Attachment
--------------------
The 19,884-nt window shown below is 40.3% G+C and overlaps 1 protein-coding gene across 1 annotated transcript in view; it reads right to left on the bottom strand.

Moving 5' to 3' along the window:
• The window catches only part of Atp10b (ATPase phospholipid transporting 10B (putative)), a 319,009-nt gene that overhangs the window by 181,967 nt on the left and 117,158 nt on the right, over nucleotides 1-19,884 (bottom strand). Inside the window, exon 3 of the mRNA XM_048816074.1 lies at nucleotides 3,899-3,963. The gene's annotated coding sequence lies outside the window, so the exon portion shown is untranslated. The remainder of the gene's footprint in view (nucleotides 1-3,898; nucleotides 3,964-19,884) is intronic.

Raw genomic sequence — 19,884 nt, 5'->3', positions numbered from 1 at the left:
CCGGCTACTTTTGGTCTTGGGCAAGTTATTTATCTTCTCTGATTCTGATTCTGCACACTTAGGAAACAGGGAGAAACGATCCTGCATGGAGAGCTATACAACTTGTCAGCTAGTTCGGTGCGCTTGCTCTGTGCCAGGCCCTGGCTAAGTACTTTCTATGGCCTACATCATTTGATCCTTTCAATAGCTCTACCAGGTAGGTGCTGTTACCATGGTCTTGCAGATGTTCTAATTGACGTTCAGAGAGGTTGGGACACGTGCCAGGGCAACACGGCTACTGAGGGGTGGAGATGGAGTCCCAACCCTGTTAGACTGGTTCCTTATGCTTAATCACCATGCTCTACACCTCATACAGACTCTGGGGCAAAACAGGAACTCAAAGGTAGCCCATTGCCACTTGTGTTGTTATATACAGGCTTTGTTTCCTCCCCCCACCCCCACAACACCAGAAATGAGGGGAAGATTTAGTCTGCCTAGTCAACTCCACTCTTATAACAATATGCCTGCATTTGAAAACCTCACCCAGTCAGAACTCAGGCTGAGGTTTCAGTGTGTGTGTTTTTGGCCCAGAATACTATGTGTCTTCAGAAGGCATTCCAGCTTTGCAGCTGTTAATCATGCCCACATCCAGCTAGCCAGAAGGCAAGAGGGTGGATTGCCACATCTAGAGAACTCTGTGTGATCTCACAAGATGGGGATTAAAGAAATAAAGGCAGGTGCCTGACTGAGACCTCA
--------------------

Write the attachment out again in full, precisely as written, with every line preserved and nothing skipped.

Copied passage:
The 19,884-nt window shown below is 40.3% G+C and overlaps 1 protein-coding gene across 1 annotated transcript in view; it reads right to left on the bottom strand.

Moving 5' to 3' along the window:
• The window catches only part of Atp10b (ATPase phospholipid transporting 10B (putative)), a 319,009-nt gene that overhangs the window by 181,967 nt on the left and 117,158 nt on the right, over nucleotides 1-19,884 (bottom strand). Inside the window, exon 3 of the mRNA XM_048816074.1 lies at nucleotides 3,899-3,963. The gene's annotated coding sequence lies outside the window, so the exon portion shown is untranslated. The remainder of the gene's footprint in view (nucleotides 1-3,898; nucleotides 3,964-19,884) is intronic.

Raw genomic sequence — 19,884 nt, 5'->3', positions numbered from 1 at the left:
CCGGCTACTTTTGGTCTTGGGCAAGTTATTTATCTTCTCTGATTCTGATTCTGCACACTTAGGAAACAGGGAGAAACGATCCTGCATGGAGAGCTATACAACTTGTCAGCTAGTTCGGTGCGCTTGCTCTGTGCCAGGCCCTGGCTAAGTACTTTCTATGGCCTACATCATTTGATCCTTTCAATAGCTCTACCAGGTAGGTGCTGTTACCATGGTCTTGCAGATGTTCTAATTGACGTTCAGAGAGGTTGGGACACGTGCCAGGGCAACACGGCTACTGAGGGGTGGAGATGGAGTCCCAACCCTGTTAGACTGGTTCCTTATGCTTAATCACCATGCTCTACACCTCATACAGACTCTGGGGCAAAACAGGAACTCAAAGGTAGCCCATTGCCACTTGTGTTGTTATATACAGGCTTTGTTTCCTCCCCCCACCCCCACAACACCAGAAATGAGGGGAAGATTTAGTCTGCCTAGTCAACTCCACTCTTATAACAATATGCCTGCATTTGAAAACCTCACCCAGTCAGAACTCAGGCTGAGGTTTCAGTGTGTGTGTTTTTGGCCCAGAATACTATGTGTCTTCAGAAGGCATTCCAGCTTTGCAGCTGTTAATCATGCCCACATCCAGCTAGCCAGAAGGCAAGAGGGTGGATTGCCACATCTAGAGAACTCTGTGTGATCTCACAAGATGGGGATTAAAGAAATAAAGGCAGGTGCCTGACTGAGACCTCA